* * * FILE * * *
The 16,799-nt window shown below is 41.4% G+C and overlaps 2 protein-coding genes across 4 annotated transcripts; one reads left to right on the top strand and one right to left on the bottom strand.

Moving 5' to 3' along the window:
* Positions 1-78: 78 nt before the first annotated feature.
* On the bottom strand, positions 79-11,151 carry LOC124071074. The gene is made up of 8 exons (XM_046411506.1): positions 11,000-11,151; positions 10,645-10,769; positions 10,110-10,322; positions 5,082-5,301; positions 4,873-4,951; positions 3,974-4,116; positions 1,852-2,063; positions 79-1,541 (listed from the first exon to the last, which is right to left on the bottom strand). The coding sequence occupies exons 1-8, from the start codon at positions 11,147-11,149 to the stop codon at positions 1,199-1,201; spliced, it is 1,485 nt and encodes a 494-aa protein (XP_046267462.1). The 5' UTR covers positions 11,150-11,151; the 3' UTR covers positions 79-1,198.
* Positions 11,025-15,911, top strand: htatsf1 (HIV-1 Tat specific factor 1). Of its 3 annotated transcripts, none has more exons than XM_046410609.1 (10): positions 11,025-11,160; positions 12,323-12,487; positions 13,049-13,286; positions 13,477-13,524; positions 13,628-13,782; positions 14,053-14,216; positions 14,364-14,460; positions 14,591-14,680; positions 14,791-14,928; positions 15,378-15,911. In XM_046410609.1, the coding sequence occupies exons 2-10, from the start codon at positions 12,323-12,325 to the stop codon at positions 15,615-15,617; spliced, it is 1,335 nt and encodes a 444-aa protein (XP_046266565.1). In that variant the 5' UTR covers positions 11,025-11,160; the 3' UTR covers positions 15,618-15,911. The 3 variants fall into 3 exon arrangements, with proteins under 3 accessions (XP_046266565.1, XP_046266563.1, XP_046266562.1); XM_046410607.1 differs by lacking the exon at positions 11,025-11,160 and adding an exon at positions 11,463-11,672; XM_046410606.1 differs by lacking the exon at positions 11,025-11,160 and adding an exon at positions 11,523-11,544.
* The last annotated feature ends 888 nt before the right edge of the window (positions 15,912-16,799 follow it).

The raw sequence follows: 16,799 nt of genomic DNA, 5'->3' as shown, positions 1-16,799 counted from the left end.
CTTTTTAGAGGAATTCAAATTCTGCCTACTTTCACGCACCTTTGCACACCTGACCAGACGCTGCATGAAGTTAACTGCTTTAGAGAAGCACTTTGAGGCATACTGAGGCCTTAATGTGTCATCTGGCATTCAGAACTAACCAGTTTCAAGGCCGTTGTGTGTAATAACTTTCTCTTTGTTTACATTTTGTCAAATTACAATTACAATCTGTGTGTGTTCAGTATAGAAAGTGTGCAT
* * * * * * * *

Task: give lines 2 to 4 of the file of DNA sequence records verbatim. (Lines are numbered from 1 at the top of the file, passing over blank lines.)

Moving 5' to 3' along the window:
* Positions 1-78: 78 nt before the first annotated feature.
* On the bottom strand, positions 79-11,151 carry LOC124071074. The gene is made up of 8 exons (XM_046411506.1): positions 11,000-11,151; positions 10,645-10,769; positions 10,110-10,322; positions 5,082-5,301; positions 4,873-4,951; positions 3,974-4,116; positions 1,852-2,063; positions 79-1,541 (listed from the first exon to the last, which is right to left on the bottom strand). The coding sequence occupies exons 1-8, from the start codon at positions 11,147-11,149 to the stop codon at positions 1,199-1,201; spliced, it is 1,485 nt and encodes a 494-aa protein (XP_046267462.1). The 5' UTR covers positions 11,150-11,151; the 3' UTR covers positions 79-1,198.